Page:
The Sodom & Gamorrah Show

We all have our favourite bands. Most come and go, replaced by others as musical trends – and our tastes – change over time. I’ve lost count of the number I’ve stumbled across, only for them to break up or vanish from the face of the planet after a second or, if lucky, third album. It’s rare to be able to say that you’ve grown up with a band. Maybe I’m one of the lucky ones who can say I have…

Those who know me might be surprised that it’s taken this long to give a mention to the Pet Shop Boys on my Blog, a pop duo who emerged in the mid-80’s who, in the words of one of their own songs, have “both made such a little go a very long way”.

There’s a Pet Shop Boys song representing almost every phase of my teenage life (well, late teens, anyway) up to the present. I’ve played them on every one of my numerous Sony Walkman’s, portable CD players and more recently iPod in every African country I’ve had the fortune to visit. The recent release of their highly acclaimed ‘Fundamental‘ album has thrust them back into the public eye, and the BBC’s use of their ‘Numb’ track to summarise the disappointment of England’s recent exit from the football World Cup gave the track a surprising iTunes chart hit.

The recent revamp of their website (pictured) has been long overdue. Best of all, however, has to be the ‘Jukebox’ where you get a random stream of classic PSB tunes, and the ‘Product’ section where tracks from all twenty-eight albums can be played online, in full. This includes the fantastic Battleship Potemkin, a soundtrack to the 1925 silent Russian revolutionary film of the same name. Give the site a visit, and check out ‘Fundamental’.

Like an old friend, it’s hard to imagine the musical world without our Neil and Chris. For now, I’ll try not to.

“I want to to be numb…”

Time for specialisation?

If you cast your mind back a few years you’d remember whole batches of small IT start-ups developing and marketing bunches of IT-based tools and diagnostics utilities. Looking back now some of these seem a little silly – a utility to compress data or defrag your system, another to help undelete files, others to search for files across your hard drives. Now, of course, pretty much all of these have been swallowed up into Windows. The lucky companies got bought out. Others just went under.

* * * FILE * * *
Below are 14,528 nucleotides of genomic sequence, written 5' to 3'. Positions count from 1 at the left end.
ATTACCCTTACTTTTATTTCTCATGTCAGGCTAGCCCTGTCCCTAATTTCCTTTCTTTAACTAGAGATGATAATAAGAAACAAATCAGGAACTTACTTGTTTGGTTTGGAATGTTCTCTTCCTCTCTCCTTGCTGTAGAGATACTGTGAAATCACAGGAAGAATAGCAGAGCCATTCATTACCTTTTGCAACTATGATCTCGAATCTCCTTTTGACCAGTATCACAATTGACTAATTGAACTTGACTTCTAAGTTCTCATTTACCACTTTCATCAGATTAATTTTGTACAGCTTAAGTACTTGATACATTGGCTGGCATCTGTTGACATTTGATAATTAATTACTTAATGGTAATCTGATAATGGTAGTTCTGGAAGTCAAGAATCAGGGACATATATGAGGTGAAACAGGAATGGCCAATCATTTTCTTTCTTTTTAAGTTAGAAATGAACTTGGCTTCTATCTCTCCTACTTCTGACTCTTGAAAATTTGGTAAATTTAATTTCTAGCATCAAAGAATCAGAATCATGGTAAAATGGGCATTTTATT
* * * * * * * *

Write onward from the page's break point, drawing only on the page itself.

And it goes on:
The PC market is certainly big enough to support many, many companies of different shapes and sizes. It’s sad to think, then, that so many of these pioneers have fallen by the wayside (although replaced, naturally, by newer outfits). If Microsoft hadn’t liked their products so much and hadn’t either made them an offer they couldn’t refuse, or integrated their ideas into the continuing evolvement of Windows, then quite possibly many more would still be around today. It would make for a healthier environment, I’m sure.

Now we hear that Apple may be under pressure (again) from the Seattle giant. Picture it. A couple of decades or so ago you develop a home computer, and the operating system, only for someone else to come in and steal your thunder (I won’t go into any of the legal issues or court cases here). So, after a period of great uncertainty you decide to move into a new area – portable music devices – and make a huge success of that. Then what happens? Another giant – the same one as before, as a matter of fact – comes in and announces that they will also be entering the market.

Dubbed the “iPod killer” by some, Microsoft’s ‘Zune‘ portable media player will certainly be one to watch. But why does a company with the biggest pile of money ever assembled need to go and enter another market like this? Isn’t the PC market enough to be getting on with?

Competition may be healthy, sure. Survival of the fittest, sure. But let’s be careful how we go forward. I, for one, would rather see companies specialise and stick to what they do best. And leave the others to do the same.